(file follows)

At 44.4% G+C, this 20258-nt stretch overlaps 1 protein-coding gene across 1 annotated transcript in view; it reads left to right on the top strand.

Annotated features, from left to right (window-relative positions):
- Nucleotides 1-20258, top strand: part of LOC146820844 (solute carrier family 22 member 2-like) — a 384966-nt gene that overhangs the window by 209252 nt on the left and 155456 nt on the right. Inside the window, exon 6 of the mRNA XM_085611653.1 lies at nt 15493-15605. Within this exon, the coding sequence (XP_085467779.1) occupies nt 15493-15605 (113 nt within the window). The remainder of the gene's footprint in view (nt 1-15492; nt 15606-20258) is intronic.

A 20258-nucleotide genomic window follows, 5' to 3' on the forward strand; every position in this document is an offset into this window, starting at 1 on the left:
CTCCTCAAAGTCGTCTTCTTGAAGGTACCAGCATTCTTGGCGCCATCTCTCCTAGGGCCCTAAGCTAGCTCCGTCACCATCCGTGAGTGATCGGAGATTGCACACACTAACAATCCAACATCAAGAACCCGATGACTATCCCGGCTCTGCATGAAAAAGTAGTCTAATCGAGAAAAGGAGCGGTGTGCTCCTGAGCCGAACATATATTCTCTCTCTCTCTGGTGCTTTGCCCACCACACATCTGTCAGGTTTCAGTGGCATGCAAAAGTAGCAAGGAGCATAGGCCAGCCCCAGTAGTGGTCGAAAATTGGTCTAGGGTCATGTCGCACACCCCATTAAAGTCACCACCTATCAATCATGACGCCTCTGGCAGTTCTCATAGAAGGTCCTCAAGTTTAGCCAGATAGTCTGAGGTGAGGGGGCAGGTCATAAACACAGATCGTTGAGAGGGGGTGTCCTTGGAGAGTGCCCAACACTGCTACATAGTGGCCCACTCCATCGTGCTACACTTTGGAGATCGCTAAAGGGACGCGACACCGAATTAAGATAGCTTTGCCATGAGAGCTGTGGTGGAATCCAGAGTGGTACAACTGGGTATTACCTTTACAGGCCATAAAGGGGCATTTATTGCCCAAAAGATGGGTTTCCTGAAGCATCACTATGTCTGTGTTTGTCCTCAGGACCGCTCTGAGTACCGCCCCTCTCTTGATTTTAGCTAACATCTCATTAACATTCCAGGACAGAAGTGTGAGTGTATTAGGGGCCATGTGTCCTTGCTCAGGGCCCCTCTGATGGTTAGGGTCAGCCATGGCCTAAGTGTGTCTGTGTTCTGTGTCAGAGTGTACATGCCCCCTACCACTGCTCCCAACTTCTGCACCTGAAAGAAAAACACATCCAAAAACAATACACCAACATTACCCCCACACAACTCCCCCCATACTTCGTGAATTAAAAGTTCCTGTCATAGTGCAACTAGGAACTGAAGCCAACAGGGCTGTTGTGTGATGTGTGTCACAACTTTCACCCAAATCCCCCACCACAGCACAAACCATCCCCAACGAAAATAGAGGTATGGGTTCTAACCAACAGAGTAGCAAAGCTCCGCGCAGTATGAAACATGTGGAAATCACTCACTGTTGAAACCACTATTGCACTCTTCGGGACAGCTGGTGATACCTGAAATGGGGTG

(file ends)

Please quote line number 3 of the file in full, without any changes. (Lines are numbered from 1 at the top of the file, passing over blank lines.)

- Nucleotides 1-20258, top strand: part of LOC146820844 (solute carrier family 22 member 2-like) — a 384966-nt gene that overhangs the window by 209252 nt on the left and 155456 nt on the right. Inside the window, exon 6 of the mRNA XM_085611653.1 lies at nt 15493-15605. Within this exon, the coding sequence (XP_085467779.1) occupies nt 15493-15605 (113 nt within the window). The remainder of the gene's footprint in view (nt 1-15492; nt 15606-20258) is intronic.